Prove: If each of $m_1,\dotsc,m_n$ can be written as sums of two squares, so can their product $m_1 \dotsm m_n.$ (Hint: Use induction.)
(I believe that $m_1\dots m_n$ represent composite numbers in this case...)
This problem is actually the third part of a multistep problem. The previous step had us do the following:
Prove: If $m_1$ and $m_2$ can be written as sums of two squares, so can their product $m_1 m_2$.
To which I offered the following proof:
Suppose $m_1$ and $m_2$ can be written as sums of two squares, where $m_1=a^2+b^2$ and $m_2=c^2+d^2$. Then the product $m_1m_2=(a^2+b^2)(c^2+d^2)$. Having just showed that $(a^2+b^2)(c^2+d^2) = (ac-bd)^2+(ad+bc)^2$, we have $m_1m_2=(ac-bd)^2+(ad+bc)^2$. Letting $j=ac-bd$ and $k=ad+bc$, we have $m_1m_2=j^2+k^2$, which is the sum of two squares. $\square$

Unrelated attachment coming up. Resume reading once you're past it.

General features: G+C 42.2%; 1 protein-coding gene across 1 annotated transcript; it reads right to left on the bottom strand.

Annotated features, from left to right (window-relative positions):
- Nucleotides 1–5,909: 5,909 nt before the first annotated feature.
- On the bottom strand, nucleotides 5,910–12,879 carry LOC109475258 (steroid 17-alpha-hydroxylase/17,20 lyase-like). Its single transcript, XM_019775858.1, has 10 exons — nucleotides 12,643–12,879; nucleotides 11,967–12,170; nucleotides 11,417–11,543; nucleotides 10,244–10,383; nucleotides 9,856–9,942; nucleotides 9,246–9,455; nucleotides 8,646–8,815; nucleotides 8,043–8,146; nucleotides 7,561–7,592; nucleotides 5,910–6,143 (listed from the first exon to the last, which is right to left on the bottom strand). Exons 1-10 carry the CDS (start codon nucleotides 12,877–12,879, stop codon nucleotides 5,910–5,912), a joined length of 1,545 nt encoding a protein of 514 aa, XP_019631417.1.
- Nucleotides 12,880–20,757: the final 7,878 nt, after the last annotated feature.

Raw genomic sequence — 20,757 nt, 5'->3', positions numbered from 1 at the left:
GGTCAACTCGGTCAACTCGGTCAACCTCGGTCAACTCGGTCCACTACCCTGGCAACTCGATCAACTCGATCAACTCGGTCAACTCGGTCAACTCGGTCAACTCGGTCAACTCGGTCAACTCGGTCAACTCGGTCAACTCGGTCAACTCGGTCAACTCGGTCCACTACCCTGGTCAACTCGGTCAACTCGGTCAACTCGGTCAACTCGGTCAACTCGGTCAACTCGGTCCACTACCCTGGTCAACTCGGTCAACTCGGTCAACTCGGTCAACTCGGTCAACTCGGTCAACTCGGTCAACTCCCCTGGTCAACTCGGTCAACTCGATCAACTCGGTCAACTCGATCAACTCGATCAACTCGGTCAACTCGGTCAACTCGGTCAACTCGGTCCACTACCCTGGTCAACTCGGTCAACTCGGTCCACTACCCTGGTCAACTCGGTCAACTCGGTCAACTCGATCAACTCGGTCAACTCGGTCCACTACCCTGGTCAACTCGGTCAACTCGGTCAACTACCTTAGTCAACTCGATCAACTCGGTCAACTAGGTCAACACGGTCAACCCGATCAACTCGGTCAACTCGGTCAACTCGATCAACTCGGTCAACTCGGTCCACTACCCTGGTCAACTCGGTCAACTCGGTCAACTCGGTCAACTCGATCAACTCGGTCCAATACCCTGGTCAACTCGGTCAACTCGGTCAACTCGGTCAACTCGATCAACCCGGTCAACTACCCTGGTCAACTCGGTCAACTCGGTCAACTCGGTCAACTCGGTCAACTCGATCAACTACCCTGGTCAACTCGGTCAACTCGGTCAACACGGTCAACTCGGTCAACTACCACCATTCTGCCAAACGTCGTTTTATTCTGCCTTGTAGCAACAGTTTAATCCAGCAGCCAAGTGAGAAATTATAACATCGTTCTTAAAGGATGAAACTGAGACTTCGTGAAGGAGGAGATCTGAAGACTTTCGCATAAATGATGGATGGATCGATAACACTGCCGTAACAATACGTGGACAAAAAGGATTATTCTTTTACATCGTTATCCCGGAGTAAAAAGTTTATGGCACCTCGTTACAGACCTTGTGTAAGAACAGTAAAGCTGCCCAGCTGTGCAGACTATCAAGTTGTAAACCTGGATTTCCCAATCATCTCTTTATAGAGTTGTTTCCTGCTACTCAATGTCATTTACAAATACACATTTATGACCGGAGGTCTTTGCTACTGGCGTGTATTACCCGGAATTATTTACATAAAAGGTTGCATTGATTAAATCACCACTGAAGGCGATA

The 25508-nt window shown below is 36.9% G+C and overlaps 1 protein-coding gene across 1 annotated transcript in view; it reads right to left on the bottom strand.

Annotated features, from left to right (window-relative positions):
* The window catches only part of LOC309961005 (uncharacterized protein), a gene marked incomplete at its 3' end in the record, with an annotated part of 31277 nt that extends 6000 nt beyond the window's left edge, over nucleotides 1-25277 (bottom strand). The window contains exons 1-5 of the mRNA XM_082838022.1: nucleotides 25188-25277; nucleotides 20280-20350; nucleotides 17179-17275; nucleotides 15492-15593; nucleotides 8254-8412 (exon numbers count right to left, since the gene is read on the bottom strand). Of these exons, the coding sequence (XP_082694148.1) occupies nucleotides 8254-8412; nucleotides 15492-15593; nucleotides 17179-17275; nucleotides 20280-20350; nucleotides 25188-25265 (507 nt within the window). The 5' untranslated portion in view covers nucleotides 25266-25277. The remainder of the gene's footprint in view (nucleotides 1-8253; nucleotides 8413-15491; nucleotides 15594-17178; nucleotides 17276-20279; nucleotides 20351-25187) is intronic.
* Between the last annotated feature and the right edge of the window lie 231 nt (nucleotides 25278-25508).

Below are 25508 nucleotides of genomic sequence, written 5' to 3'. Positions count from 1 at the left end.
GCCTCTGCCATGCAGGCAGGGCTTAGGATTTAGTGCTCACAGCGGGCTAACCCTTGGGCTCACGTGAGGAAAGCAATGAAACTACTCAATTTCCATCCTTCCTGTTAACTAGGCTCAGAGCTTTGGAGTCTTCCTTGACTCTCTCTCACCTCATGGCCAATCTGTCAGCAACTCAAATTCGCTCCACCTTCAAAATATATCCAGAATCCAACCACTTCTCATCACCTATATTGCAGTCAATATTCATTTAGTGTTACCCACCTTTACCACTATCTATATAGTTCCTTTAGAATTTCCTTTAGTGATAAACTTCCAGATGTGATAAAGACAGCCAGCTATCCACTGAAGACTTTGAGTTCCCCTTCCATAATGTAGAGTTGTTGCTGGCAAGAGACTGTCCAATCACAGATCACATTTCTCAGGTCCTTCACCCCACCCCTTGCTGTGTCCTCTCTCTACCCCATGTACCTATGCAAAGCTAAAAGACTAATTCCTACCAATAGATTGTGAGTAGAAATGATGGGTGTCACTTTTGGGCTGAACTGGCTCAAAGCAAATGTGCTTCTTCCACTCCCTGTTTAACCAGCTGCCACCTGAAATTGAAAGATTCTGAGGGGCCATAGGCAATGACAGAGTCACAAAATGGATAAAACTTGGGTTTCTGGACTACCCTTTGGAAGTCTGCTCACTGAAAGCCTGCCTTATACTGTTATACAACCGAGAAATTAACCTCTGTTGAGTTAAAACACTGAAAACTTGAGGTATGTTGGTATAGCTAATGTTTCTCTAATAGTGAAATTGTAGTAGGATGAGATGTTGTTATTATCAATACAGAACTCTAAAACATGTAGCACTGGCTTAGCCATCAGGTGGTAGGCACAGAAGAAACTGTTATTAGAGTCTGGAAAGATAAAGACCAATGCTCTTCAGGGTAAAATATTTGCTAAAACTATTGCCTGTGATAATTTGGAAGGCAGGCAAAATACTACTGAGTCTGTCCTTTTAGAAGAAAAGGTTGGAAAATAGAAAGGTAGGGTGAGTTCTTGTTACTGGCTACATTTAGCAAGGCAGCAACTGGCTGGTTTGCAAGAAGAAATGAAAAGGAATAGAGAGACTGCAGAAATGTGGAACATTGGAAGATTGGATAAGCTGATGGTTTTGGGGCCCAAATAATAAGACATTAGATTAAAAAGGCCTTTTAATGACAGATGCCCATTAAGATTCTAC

(The part where I used $(a^2+b^2)(c^2+d^2) = (ac-bd)^2+(ad+bc)^2$ was proven in the very first step of this problem.)
I feel that this question shouldn't be much more difficult than the previous step, but I am failing to see how to apply induction here, and thus have been struggling to see how I should even start the problem off. More specifically,
- Does the previous step count as the base case for this step, with $n=2$? If not, what should my base case look like?
- What exactly should my inductive step look like here?
As always, your help is very appreciated!